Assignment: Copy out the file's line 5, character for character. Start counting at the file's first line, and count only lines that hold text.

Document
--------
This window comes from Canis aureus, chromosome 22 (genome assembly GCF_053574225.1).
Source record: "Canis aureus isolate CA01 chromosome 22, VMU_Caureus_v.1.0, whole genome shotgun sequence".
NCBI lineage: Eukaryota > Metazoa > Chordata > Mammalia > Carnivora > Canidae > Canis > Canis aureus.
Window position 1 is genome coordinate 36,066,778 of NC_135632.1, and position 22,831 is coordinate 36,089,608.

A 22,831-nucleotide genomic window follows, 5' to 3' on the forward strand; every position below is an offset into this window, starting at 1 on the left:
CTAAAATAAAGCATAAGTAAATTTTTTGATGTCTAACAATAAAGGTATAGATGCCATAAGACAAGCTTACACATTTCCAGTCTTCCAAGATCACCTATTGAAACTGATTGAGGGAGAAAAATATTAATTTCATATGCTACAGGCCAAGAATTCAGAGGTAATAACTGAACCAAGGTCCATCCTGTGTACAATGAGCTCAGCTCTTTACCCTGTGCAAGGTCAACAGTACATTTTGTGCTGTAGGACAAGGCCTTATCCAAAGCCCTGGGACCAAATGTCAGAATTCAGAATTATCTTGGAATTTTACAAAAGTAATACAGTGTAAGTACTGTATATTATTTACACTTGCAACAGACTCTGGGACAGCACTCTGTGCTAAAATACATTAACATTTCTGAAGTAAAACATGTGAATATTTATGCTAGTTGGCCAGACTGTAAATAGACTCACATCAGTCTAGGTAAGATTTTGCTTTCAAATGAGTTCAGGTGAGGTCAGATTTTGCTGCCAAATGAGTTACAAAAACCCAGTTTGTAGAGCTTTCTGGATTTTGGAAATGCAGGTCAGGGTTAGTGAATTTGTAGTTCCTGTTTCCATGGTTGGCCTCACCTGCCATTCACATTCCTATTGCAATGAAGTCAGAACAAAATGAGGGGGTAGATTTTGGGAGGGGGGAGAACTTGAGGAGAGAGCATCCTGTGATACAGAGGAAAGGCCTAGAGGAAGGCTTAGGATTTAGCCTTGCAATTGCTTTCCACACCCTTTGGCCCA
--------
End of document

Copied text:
A 22,831-nucleotide genomic window follows, 5' to 3' on the forward strand; every position below is an offset into this window, starting at 1 on the left: